Photoshop Could Soon Meet its Matchadmin
The Pentagon is officially wage a war on fake photography. The Defense Advanced Research Projects Agency (DARPA), an agency of the US Department of Defense responsible for the developemtn of emerging technologies for use by the military is pursuing new technology to help the Pentagon identify images that have been modified or edited as a way to combat propaganda or misinformation campaigns, reports Popular Science.
This $4.4 million, four-year project is called MediFor (Media Forensics). This project’s goal is to develop machine-learning technology that can scan millions of images every day and detect photos that have been manipulated, according to Vocativ. The initiative, which was announced last September, solicited proposals for techniques and methods that will “level the playing field, which currently favors the image manipulator, by developing technologies for the automated assessment of the integrity of an image of video.” North Korea and ISIS have both been accused by forensic experts of doctoring images and Vocativ reports that “the public is especially gullible to fake photos in the wake of disasters and tragedies.”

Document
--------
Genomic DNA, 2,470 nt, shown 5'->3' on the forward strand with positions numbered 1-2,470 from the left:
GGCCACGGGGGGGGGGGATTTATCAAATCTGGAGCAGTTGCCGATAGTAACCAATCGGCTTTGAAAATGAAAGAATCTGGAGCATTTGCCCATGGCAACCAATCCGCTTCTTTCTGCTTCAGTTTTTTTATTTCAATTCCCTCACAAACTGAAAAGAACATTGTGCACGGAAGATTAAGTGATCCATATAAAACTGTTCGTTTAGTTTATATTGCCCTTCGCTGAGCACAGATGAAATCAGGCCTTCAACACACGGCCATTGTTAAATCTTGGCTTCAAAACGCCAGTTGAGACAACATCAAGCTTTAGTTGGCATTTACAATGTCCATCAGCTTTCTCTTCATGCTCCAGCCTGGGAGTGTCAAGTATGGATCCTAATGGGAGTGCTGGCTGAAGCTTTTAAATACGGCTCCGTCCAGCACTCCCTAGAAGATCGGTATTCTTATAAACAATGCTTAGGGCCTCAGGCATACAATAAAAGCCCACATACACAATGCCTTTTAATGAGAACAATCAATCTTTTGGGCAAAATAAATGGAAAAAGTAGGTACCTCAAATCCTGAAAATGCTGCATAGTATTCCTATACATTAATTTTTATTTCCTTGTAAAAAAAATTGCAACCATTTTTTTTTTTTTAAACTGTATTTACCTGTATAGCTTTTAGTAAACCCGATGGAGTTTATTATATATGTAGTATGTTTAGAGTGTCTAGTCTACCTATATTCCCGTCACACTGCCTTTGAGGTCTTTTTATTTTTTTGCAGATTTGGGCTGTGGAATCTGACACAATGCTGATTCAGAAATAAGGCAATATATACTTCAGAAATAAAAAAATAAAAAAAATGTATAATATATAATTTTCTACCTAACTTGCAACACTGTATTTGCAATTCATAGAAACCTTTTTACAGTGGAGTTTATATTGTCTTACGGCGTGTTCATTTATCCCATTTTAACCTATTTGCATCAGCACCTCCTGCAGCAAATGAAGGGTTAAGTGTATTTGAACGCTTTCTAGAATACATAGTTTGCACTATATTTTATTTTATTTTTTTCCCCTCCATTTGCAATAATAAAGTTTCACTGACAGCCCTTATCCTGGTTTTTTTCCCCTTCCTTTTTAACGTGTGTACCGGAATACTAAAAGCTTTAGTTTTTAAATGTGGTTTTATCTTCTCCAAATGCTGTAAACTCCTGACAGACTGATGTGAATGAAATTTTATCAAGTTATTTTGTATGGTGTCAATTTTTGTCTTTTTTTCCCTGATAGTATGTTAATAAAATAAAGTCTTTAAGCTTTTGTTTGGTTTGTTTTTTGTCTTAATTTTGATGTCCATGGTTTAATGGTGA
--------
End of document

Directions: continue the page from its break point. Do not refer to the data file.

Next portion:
Several universities are involved in this collaborative effort, including Purdue University, New York University, University of Notre Dame, University of Southern California, and universities in Brazil and Italy.
While much of the necessary detection technology is already available, but can only work on a smaller scale, and while MediFor is being spearheaded by the US government, the developers believe this technology will eventualy be availabe to anyone involved in media forensics, which would allow news outlets to verify images before using or sharing them.